The Tag Reflex 

There is a lot of talk about the importance of tagging your jokes and even a lot written about how to do it. Most people even vaguely interested in writing comedy know the word tag and could probably offer up some examples. The harder part is identifying when you should be writing tags for your jokes and when you’ve written too many. 

To Tag? 

It’s easy to figure out which jokes to tag. Just listen to one of your shows (or watch if you can stomach that) with a pen and notebook handy. Write down any joke that gets a big rolling laugh. A full laugh lasting at least 5 seconds. Some laughs are explosive or strong but what you are looking for is a laugh that lasts. You need two things to tag a joke: time and permission.

If the joke is getting a nice long laugh then you will have the TIME to tag it. You need to tack these tags onto the original joke, so you need a laugh that is long enough to do that. You want to tag the joke while they are still laughing but the wave is starting to come down. If the tag is good you’ll cause the wave to rise again, except this time it will be easier and go higher and faster. 

If the joke is getting a nice long laugh then you will also have the PERMISSION to continue making jokes about it. Jokes that are simply funny will get a nice strong laugh. You can get people to laugh because they are surprised or uncomfortable or because you’ve taken advantage of the many comedic structures available to a comedy writer. Or maybe you just talked with your mouth full of ping pong balls. Those things all get laughs. The truly great jokes have a great premise. Those jokes get nice long laughs that roll over the audience and you can feel the audience’s expectation and desire to have you continue with the joke. That’s when you know the joke is worth tagging. The stronger the premise, the bigger the laugh and the bigger the laugh, the more permission you have to explore the premise further: turn another corner, do an act out, give another piece of information. 

The more you can tag a joke the better. It keeps the laughs rolling and audiences love it. It’s great fuel for call backs and it’s easier to keep them laughing than to get them started. If you add a lot of tags to a joke it can be usefull to occasionally drop some tags that re-establish the premise or key pieces of information in order to make sure nothing gets lost.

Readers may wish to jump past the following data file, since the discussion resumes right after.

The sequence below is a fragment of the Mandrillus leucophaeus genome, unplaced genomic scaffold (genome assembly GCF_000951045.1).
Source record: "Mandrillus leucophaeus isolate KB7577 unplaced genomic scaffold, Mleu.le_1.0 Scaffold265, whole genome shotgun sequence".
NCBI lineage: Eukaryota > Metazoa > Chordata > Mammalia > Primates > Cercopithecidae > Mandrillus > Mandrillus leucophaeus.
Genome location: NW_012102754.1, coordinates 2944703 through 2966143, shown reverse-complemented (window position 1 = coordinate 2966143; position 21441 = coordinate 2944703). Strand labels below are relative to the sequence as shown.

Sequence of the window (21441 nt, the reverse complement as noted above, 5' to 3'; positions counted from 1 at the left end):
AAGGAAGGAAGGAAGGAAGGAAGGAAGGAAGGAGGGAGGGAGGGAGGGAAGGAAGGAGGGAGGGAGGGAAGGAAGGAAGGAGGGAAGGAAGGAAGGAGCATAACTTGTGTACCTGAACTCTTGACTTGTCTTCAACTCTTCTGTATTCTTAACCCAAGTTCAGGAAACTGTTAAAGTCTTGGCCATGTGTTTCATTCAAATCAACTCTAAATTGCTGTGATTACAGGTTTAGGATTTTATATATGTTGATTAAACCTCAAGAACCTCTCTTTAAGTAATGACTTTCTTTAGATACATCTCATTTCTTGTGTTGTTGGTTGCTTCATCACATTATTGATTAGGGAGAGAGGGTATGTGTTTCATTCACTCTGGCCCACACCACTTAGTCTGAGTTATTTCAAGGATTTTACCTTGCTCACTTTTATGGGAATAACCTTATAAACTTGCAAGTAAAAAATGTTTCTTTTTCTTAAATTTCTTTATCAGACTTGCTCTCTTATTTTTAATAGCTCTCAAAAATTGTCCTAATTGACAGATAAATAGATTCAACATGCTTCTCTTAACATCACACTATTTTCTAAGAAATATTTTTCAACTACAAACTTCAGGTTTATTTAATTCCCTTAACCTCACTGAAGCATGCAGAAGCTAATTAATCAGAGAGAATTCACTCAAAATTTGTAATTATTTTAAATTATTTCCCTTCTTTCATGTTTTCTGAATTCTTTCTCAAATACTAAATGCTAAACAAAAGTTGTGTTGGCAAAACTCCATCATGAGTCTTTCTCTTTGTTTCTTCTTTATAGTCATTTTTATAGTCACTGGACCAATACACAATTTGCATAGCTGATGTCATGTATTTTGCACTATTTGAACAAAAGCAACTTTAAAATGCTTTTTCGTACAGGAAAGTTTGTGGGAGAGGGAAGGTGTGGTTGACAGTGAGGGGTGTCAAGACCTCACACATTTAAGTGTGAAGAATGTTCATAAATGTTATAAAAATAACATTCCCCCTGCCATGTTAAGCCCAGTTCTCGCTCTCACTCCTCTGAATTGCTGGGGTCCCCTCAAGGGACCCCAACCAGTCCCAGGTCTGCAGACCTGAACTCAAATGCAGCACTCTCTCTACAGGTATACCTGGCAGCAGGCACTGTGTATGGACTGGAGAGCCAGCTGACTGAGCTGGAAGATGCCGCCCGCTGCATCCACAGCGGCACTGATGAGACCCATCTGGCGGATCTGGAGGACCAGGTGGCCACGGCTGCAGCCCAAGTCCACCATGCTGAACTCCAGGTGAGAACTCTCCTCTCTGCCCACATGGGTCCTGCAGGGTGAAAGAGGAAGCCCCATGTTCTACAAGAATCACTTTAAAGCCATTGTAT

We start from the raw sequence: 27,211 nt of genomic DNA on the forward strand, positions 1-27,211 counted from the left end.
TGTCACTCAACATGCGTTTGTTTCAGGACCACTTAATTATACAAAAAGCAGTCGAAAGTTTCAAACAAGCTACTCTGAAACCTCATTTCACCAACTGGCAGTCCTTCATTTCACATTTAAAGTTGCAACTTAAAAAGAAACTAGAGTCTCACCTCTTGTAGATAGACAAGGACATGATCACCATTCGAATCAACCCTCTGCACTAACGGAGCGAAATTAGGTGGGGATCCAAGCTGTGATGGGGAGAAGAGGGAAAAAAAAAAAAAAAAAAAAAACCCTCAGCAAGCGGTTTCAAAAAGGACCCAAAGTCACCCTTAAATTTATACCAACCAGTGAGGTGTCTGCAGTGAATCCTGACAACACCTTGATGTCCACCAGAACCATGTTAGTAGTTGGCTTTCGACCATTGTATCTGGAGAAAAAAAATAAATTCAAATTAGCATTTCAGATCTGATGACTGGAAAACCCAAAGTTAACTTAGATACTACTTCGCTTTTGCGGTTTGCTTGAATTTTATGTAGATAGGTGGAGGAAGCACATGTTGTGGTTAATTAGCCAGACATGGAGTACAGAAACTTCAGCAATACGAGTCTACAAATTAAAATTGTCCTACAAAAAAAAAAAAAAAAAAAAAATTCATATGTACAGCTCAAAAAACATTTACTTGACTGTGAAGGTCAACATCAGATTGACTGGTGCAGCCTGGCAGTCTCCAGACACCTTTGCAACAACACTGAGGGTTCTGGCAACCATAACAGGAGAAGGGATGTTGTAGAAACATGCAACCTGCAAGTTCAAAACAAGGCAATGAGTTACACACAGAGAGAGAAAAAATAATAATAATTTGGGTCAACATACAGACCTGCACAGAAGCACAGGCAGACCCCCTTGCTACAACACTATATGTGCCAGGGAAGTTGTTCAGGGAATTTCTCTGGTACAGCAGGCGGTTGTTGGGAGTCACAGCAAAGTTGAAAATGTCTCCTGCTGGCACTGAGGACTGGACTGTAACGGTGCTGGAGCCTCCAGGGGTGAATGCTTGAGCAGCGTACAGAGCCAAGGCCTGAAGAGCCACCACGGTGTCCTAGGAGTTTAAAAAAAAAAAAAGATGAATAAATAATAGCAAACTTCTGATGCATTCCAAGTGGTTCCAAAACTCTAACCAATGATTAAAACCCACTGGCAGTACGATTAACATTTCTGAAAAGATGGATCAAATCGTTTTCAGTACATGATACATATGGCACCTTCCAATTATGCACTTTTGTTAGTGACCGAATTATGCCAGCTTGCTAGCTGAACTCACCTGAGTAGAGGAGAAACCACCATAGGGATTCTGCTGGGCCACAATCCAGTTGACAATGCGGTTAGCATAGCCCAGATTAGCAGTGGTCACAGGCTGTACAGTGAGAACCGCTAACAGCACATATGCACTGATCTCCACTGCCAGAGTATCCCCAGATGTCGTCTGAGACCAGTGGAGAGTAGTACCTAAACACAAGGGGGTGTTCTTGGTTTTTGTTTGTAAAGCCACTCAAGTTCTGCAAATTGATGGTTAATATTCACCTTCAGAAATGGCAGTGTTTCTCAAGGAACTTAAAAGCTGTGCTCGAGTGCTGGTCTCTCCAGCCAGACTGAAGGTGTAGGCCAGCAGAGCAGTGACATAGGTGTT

It’s great to tag your jokes, but is it ever too much?

Or Not To Tag? 

That is the question (tag!). Whether it is nobler in the mind to suffer the slings and arrows of outrageous fortune (tag tag!) or to take arms against a sea of troubles and by opposing end them (taggity tag tag! We’re rolling now). To die-To sleep-no more; and by sleep to say…(you lost me Bill. Too much). 

The official comedy writing term is Descending Tags. The term refers to tags (or cappers if you’re old & work at Comedy Industries) that get smaller laughs with each additional tag. This is bad and (too) common. If you notice that your tags aren’t getting as strong or stronger laughs than the original joke it means one of two things: 

  1. The tags need to be re-written 
  2. The premise wasn’t strong enough to tag

Some jokes just aren’t meant to be tagged. That doesn’t mean that the joke isn’t good. It just means that the joke can only support one laugh. A lot of one liners can’t support a tag but that doesn’t make them any less great. The trick is in identifying which is which. An audience will tell you if you are willing to listen. 

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5 thoughts on “The Tag Reflex 

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  1. Did you ever get a chance to see Edward Jackman do his bit about juggling cats? It’s filthy with tags and some big callbacks. Many of his jokes had numerous ascending tags. He was a master tagger.

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  2. There’s a weird thing about descending tags. If you do a sequence of jokes where the first joke gets a bigger laugh than the second which gets a bigger laugh than the third, that’s rarely a problem, but a joke with two descending tags can suck the energy right out of the room.

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